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Distracted Driving

Nowadays it is quite common to be sitting at a stoplight in your vehicle, look to the car next to you and they are doing something other than looking at the light. This is known as distracted driving and is commonly seen when in use of an electronic device but is not limited to that alone. Many times it seems like a harmless act to go through the nearest McDonalds grabbing some food and eating it while in route during our busy, hectic lives. But how focused on the road are you when your McFlurry is quickly melting down your arm in the heat of daylight? Assumption: you’re more worried about getting that Oreo sticky goodness on your clothing than worrying about if the car in front of you is going to slam on their breaks because maybe they just dropped the pickle from their Big Mac onto the floorboard.

Most people have had lunch while driving, but how about adding your phone as a distraction on top of that? Whether it’s texting, a phone call, or even scrolling through Facebook at the light- all of it takes your attention away from what you’re doing.

Five seconds is the average time your eyes are off the road while texting. When traveling at 55mph, that’s enough time to cover the length of a football field blindfolded (VTTI, 2009).

What is the worst thing you have seen or done while driving distracted?

  • Texting
  • Facebook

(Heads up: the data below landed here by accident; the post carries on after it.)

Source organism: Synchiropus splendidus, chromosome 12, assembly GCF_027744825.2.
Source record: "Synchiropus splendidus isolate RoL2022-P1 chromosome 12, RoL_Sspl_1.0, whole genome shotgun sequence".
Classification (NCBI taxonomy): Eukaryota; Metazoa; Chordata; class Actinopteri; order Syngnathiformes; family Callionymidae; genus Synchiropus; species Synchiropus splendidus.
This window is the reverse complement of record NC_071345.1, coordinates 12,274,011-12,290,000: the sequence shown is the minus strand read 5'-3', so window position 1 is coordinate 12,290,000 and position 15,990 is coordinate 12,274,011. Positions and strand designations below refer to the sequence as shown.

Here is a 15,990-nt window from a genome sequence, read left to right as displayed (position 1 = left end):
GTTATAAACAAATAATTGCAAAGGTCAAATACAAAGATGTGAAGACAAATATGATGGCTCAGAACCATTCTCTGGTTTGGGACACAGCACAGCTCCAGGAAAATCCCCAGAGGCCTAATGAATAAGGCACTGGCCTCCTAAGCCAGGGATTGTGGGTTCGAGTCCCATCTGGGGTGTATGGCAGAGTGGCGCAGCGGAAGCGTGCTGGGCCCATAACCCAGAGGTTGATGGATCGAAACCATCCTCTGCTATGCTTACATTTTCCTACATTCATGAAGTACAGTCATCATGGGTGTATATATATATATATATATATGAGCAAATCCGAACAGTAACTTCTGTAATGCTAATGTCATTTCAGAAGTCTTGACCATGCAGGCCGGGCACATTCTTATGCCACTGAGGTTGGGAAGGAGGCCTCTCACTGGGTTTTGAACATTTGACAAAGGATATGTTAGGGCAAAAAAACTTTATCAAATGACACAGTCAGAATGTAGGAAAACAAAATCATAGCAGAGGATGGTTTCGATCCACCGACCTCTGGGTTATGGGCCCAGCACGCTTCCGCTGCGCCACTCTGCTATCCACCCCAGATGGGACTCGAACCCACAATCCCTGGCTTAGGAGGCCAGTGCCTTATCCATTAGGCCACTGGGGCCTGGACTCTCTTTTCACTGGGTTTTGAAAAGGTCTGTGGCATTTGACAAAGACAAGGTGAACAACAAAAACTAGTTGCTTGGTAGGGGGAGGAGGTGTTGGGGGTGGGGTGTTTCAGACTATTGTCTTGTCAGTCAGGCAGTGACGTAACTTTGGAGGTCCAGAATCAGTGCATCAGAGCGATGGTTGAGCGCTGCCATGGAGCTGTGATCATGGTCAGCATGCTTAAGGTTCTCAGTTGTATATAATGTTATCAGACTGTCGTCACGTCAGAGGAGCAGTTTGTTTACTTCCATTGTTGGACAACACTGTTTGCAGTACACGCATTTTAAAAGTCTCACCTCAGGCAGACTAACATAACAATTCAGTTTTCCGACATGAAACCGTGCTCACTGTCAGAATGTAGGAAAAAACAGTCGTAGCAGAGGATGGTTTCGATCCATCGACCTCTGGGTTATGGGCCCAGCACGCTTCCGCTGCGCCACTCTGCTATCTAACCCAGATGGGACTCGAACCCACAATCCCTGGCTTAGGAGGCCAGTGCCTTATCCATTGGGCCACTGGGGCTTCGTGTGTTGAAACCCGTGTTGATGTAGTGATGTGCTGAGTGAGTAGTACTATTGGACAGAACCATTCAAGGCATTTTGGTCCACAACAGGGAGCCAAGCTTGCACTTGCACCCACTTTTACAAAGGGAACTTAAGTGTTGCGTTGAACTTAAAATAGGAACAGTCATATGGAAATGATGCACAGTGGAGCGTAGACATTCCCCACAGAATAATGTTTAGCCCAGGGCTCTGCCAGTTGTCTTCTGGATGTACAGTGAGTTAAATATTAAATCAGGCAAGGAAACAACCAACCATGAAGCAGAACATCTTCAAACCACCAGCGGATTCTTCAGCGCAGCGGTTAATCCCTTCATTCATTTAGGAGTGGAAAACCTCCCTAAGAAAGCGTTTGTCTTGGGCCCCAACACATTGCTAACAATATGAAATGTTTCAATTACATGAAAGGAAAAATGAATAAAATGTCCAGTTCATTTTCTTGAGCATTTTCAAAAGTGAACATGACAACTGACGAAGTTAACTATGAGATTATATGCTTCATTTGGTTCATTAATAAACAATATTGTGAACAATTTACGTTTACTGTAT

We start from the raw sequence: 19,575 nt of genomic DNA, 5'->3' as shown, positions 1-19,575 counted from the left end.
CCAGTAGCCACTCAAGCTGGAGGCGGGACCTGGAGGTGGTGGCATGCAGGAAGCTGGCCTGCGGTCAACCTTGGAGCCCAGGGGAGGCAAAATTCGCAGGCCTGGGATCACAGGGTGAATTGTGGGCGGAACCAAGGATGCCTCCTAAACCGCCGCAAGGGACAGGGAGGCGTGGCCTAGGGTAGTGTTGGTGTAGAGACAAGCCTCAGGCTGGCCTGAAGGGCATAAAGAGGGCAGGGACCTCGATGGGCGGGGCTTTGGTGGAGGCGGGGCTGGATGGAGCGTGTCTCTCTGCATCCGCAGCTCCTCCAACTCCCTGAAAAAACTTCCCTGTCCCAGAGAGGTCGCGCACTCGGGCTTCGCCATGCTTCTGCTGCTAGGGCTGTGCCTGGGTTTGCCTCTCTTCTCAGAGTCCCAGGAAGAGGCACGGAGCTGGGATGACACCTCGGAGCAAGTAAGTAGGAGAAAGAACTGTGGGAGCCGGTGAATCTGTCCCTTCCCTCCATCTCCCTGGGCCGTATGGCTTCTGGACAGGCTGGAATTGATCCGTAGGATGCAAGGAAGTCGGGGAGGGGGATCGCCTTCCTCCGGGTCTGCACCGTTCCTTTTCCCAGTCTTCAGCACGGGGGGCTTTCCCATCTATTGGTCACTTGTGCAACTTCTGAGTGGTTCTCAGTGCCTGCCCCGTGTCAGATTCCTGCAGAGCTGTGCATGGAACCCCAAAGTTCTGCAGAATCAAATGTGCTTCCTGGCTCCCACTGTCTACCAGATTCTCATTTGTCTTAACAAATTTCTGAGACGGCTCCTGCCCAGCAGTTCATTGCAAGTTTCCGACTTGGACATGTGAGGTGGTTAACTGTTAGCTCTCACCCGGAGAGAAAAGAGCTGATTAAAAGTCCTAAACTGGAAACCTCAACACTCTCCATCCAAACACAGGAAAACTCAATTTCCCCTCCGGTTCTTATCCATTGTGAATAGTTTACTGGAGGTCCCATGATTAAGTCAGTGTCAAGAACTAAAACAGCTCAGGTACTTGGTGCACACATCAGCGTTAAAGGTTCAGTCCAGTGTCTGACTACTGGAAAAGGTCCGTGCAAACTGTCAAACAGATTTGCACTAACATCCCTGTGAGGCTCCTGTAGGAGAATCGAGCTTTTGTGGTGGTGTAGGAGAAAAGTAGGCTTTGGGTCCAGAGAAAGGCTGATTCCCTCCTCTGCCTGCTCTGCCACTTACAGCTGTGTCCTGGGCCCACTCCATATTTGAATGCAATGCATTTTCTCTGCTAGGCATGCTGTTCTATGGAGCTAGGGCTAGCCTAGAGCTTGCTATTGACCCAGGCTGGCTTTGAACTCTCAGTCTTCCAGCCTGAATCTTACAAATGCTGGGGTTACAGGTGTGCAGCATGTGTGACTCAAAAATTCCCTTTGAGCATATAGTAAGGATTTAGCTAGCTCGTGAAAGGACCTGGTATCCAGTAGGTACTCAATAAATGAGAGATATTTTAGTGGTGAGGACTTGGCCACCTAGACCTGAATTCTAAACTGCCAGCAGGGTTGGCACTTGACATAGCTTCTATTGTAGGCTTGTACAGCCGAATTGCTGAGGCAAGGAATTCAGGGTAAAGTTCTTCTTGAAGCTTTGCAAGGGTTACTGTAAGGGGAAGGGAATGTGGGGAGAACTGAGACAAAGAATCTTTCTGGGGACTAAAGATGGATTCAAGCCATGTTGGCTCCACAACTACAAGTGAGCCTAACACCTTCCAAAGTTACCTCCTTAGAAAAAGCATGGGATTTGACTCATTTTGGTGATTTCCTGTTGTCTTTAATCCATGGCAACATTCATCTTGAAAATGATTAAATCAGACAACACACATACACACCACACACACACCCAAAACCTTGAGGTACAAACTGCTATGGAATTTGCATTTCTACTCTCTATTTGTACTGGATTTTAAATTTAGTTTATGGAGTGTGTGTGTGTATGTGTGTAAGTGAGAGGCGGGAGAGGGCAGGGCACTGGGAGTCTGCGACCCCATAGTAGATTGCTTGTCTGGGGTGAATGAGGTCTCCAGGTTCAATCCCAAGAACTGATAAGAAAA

• Changing the radio
  • Changing clothes
  • Applying makeup
  • Fixing hair
  • Reading

In 2014, 3,179 people were killed, and 431,000 were injured in motor vehicle crashes involving distracted drivers.

Here are some facts:

  1. Ten percent of all drivers 15 to 19 years old involved in fatal crashes were reported as distracted at the time of the crashes. This age group has the largest proportion of driv­ers who were distracted at the time of the crashes (NHTSA 2015).
  2. The percentage of driver’s text-messaging or visibly manipulating handheld devices increased from 1.7 percent in 2013 to 2.2 percent in 2014.(NHTSA, 2015).
  3. At any given daylight moment across America, approximately 660,000 drivers are using cell phones or manipulating electronic devices while driving, a number that has held steady since 2010 (NOPUS, 2013).
  4. A 2015 Erie Insurance distracted driving survey reported that drivers do all sorts of dangerous things behind the wheel including brushing teeth and changing clothes. The survey also found that one-third of drivers admitted to texting while driving, and three-quarters saying they’ve seen others do it (ERIE INSURANCE, 2015).

So before you get behind the wheel, think really hard about your decisions because it could end up affecting not only yourself today, but someone else their entire life. As always, if you’ve been affected by a distracted driver, need legal help, or have any questions Know What To Do, Call Tad Morlan today. 


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